Judge indicts ex-president
Fernández faces treason charge, possible arrest in alleged Iran bombing coverup
BUENOS AIRES, Argentina — A federal judge on Thursday indicted former President Cristina Fernández on treason charges and sought her arrest over allegations that she covered up possible Iranian involvement in the 1994 bombing of a Jewish community center in Buenos Aires.
In court documents, Judge Claudio Bonadio accused Fernández of covering up the purported Iranian role in the attack, which killed 85 people, in exchange for a potentially lucrative trade deal.
The court requested the lifting of her immunity from prosecution, a protection she enjoys as a sitting senator.
Authorities also conducted raids linked to the case Thursday, arresting three of Fernández’s former aides and associates.
Héctor Timerman, her former foreign minister, was placed under house arrest.
The charges stem from an investigation initially conducted by Alberto Nisman, a prosecutor who accused Fernández of a coverup in 2015 and later was found dead in the bathroom of his apartment with a bullet in his right temple.
Although rare, the lifting of parliamentary protection is not unprecedented.
In October, the National Congress voted to lift the protection afforded to her former planning minister, Julio de Vido, who was facing charges of fraud and corruption.
Fernández served as president of Argentina from 2007 to 2015 and once formed part of a cadre of left-leaning leaders in Latin America, including Venezuela’s late Hugo Chávez.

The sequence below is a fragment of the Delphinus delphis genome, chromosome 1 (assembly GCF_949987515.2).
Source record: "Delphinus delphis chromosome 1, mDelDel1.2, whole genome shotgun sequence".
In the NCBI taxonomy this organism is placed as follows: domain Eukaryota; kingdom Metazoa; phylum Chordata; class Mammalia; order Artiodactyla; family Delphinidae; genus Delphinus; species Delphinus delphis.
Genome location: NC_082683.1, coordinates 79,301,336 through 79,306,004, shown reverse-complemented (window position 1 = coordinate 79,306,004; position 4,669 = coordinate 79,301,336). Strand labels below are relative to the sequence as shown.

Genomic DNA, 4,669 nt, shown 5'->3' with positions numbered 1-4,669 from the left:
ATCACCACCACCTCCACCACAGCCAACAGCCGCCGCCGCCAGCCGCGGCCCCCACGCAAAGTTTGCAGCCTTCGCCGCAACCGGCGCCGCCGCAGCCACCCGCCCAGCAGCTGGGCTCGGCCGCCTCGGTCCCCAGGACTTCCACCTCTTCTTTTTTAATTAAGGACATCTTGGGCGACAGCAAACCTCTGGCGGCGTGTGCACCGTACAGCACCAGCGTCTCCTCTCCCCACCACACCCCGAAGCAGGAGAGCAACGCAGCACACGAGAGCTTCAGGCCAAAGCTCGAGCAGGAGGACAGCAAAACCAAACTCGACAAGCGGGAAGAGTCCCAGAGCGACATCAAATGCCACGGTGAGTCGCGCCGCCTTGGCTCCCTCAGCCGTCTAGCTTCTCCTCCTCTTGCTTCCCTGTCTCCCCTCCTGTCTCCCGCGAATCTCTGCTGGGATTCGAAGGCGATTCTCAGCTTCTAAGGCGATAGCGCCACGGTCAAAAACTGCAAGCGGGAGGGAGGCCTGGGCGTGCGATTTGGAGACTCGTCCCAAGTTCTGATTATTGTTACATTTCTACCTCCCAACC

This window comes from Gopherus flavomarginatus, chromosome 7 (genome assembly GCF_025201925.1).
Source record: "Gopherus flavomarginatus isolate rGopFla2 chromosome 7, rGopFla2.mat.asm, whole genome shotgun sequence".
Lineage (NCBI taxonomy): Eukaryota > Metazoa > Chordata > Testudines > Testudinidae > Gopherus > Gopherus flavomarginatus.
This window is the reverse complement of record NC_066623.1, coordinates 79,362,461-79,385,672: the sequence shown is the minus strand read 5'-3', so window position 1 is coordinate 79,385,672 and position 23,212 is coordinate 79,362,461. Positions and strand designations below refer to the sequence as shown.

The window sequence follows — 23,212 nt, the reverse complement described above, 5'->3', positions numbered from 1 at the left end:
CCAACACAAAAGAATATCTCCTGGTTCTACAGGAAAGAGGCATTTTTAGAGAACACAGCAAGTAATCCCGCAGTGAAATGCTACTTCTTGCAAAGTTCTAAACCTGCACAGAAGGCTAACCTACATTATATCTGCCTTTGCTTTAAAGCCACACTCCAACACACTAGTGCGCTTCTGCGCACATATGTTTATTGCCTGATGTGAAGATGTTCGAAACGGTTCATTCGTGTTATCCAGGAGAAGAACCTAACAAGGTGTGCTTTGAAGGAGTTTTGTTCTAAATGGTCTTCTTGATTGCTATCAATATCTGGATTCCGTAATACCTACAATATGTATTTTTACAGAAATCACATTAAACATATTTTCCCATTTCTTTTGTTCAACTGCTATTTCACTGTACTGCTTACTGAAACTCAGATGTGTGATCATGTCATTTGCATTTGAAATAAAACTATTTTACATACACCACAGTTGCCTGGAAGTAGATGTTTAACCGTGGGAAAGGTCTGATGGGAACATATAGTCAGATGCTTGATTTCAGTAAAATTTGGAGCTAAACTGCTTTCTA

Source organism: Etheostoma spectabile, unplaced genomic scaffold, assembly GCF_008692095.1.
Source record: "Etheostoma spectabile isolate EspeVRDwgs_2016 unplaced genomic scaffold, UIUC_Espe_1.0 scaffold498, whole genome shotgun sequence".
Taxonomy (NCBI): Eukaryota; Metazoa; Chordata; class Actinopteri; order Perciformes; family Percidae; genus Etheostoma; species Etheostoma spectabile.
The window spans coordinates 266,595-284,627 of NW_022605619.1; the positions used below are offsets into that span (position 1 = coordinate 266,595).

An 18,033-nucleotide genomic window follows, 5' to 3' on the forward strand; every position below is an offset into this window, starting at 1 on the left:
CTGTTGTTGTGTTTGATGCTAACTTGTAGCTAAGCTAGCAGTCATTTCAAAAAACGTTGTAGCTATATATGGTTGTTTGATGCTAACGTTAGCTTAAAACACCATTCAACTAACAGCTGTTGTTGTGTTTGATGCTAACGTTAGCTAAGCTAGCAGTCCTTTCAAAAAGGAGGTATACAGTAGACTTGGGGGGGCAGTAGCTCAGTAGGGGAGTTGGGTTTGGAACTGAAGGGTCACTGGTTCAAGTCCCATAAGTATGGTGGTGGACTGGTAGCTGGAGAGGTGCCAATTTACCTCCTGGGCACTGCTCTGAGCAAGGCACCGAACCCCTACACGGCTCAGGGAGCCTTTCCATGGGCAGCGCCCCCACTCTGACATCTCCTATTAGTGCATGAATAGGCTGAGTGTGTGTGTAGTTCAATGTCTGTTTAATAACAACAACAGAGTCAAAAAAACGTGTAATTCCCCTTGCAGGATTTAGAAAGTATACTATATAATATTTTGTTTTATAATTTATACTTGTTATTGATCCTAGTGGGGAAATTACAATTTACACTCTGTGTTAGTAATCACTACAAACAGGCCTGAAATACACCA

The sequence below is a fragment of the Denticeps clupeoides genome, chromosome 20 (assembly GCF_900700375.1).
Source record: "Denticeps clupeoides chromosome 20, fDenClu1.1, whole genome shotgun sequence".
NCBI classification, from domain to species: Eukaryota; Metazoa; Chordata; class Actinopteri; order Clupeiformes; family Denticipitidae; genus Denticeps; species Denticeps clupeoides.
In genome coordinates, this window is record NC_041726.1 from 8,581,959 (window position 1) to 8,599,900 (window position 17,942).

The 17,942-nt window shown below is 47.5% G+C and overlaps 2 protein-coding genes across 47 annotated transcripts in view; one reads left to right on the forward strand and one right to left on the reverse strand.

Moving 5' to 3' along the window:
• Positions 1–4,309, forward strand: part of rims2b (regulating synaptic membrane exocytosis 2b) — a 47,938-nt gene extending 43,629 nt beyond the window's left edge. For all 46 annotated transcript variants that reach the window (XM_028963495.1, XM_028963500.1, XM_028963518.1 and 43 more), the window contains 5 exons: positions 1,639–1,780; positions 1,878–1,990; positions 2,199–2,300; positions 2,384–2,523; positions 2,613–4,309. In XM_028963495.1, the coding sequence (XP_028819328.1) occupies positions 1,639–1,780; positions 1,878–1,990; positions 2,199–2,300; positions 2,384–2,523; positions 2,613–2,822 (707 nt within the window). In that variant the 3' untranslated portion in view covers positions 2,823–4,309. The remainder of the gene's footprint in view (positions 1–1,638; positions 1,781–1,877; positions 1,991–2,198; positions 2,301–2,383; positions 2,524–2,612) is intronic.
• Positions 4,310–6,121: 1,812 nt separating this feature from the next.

She has repeatedly denied any wrongdoing while in office, and on Thursday she lashed out at the fresh charges.
“This has nothing to do with justice or democracy,” Fernández said in Buenos Aires. “There’s no cause, no crime, no motive. There was a judgment without cause. God knows it, the government knows it, President [Mauricio] Macri knows it, too.”
There is little precedent for prosecuting treason in Argentina. Local media outlets have reported that the country’s only previously applied charge of treason dates to 1936, when Maj. Guillermo Mac Hannaford was accused of selling information to Bolivia and Paraguay.
In November, a new police report reignited the Nisman case with a conclusion that he was murdered.
His mysterious death came days after he alleged that Fernández and Timerman had colluded to shield Iran’s role in the car-bomb attack on the Jewish community center.
Nisman concluded that Ibrahim Hussein Berro, a Hezbollah operative from Lebanon with Iranian backing, had carried out the act of terrorism.
Iran has long denied any involvement in the bombing.
An initial report concluded that Nisman died of a self-inflicted gunshot wound.
But the new police report, obtained by The Associated Press, listed key evidence that suggested foul play.
Nisman’s nasal septum, for instance, was broken, and he had suffered blows to his hip and elsewhere.
A strong anaesthetic was found in his body.
Before his death, Nisman reportedly uncovered information in connection with a “memorandum of understanding” that Argentina signed with Iran on Jan. 27, 2013.
He alleged that the information outlined a plan to “collaborate with Iran on its goal to accelerate and support nuclear development” in exchange for an oil-for-grain trade deal and a finding by Argentina that the Iranians were innocent in the 1994 attack, official court documents said.
Argentina Senator and former President Cristina Fernández, waving to supporters, has repeatedly denied any wrongdoing while in office.